Museum guides have unique viewpoint

Posted on August 15, 2013 by Sonoma Valley Sun
SVMA’s museum guides on a group visit to Marc Katano’s studio in Sonoma.

Being a volunteer Museum Guide at the Sonoma Valley Museum of Art (SVMA) is a bit like getting free tuition to art school, teacher training, and continuing graduate education.

Kathleen Watson, who recently joined the Museum Guides says it is also where new guides are “welcomed into a group of people with like interests and a diversity of opinions.” Regina Kilgore, a veteran Guide, puts it this way, “we learn all about art and the different ways people understand and appreciate it; everything we do is an interaction around art.”

There are currently 16 active museum guides who are supported by museum staff. They undergo special guide training classes and ongoing practice and education with Margie Maynard, the museum’s director of education and public programs.

Guides also receive exhibition briefings and a range of presentations by Kate Eilertsen, the Museum’s executive director, as well as guest curators, artists, and art historians.

Guides meet up in smaller groups, informally learning from each other by sharing their experiences with visitors and the art on exhibit.  “It’s a part-time career, and if you love looking at art, learning about it, and discussing it, you will be a very happy museum guide,” says Karin Bartow, a guide since 2010.

Susan Bundschu, who joined the guide program in 2012, is “amazed by the transformation of the physical site for each show – the attention paid to detail and how subtly it all supports the art work.”  She also finds “the whole process of learning about the art engaging – from the exhibition ‘walk-arounds’ with the artists, through supporting events such as openings, roundtable discussions, suggested resource reading, guide practice sessions, to learning through the act of guiding, and, finally, through the visitors, … it’s all just fabulous.”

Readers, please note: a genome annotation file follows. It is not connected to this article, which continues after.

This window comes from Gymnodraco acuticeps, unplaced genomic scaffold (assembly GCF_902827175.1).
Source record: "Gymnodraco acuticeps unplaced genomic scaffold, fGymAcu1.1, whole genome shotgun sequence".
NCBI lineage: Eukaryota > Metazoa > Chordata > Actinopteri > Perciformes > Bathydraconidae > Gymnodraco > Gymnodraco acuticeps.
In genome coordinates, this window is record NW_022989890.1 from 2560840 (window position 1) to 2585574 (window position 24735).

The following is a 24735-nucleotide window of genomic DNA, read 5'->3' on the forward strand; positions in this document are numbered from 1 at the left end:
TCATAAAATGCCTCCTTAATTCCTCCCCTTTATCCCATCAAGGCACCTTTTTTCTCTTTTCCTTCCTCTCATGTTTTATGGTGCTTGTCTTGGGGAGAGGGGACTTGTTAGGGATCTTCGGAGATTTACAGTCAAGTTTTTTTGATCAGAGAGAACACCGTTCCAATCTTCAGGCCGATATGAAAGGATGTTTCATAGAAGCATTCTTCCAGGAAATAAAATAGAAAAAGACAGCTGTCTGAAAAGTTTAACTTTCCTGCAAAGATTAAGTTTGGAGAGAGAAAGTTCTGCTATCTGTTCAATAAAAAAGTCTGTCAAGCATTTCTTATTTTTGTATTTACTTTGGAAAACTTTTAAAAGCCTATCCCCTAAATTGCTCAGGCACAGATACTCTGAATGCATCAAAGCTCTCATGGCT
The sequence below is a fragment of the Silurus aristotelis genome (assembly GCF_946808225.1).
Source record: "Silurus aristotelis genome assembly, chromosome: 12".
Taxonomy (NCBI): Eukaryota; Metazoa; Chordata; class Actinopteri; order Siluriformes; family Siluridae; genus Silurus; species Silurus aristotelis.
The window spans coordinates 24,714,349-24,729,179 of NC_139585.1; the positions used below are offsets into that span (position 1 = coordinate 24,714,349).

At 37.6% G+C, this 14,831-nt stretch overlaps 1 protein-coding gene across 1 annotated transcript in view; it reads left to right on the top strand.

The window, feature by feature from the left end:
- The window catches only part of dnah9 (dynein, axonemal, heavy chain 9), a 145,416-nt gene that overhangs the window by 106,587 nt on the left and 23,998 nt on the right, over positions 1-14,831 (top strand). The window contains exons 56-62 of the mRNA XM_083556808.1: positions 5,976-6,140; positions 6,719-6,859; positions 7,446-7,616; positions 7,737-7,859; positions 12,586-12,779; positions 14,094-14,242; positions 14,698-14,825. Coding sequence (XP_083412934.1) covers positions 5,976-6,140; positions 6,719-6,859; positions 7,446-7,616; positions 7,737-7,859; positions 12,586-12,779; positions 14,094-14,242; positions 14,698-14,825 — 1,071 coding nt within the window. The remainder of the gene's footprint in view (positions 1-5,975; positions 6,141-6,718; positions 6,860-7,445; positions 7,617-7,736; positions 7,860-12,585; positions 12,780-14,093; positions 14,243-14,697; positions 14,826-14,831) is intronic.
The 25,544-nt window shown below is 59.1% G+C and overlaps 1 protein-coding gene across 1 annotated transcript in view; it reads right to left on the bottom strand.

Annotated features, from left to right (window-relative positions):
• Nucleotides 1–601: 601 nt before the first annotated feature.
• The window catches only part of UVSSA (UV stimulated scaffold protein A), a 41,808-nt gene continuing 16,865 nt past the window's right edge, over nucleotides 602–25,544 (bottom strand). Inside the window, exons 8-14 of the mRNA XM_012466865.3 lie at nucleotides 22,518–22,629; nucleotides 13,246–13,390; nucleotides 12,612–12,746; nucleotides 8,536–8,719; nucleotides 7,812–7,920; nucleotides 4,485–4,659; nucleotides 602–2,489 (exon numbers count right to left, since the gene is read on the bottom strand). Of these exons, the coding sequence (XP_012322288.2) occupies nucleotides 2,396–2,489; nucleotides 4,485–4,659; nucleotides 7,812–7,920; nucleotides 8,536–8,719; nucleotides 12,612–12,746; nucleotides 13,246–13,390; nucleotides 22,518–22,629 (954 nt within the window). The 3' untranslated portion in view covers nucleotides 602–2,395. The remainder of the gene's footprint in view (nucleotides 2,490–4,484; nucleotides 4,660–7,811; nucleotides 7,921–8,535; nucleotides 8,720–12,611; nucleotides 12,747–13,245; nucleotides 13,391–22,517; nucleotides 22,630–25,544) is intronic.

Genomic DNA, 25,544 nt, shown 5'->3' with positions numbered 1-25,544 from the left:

Museum Guides also provide support for the Museum’s outreach and marketing efforts, help staff the museum’s admission desk, assist with fund-raising events, and serve as ambassadors of art wherever they go.  Helping out beyond the minimum commitment of completing the training, attending briefings and monthly meetings, and guiding two or three times per exhibition, is completely elective.

For those who enjoy interacting with children, there is special training to conduct educational tours for the fourth and fifth grade students who all come to visit the Museum at the end of their in-school A.R.T.S. (Art Rewards the Student) program.  The Museum provides art teachers for this program that coordinates art and sometimes social science and history curriculum with a yearly exhibition.

This past spring, the guides engaged students around Roger Shimomura’s “Minidoka on my Mind” exhibition. Students also learned to write haiku and completed an art project, which was exhibited at the museum.

“Ultimately, the guides tell us that they volunteer gladly for the rewards of being engaged with art and those people who make and present it,” says Maynard. “And quite honestly, working with them is one of the best parts of my job here. They are an enthusiastic, talented group of people.”

To recruit new guides, the museum will hold a meeting on Sunday, September 8, from 2 to 4 p.m. An informational presentation and Q & A will begin at 2:30.  The nine-week training program for the new class of guides begins September 30.

For more information contact 939.7862 or

Sonoma Valley Museum of Art is located at 551 Broadway and is open Wednesdays through Sundays from 11 a.m. to 5 p.m.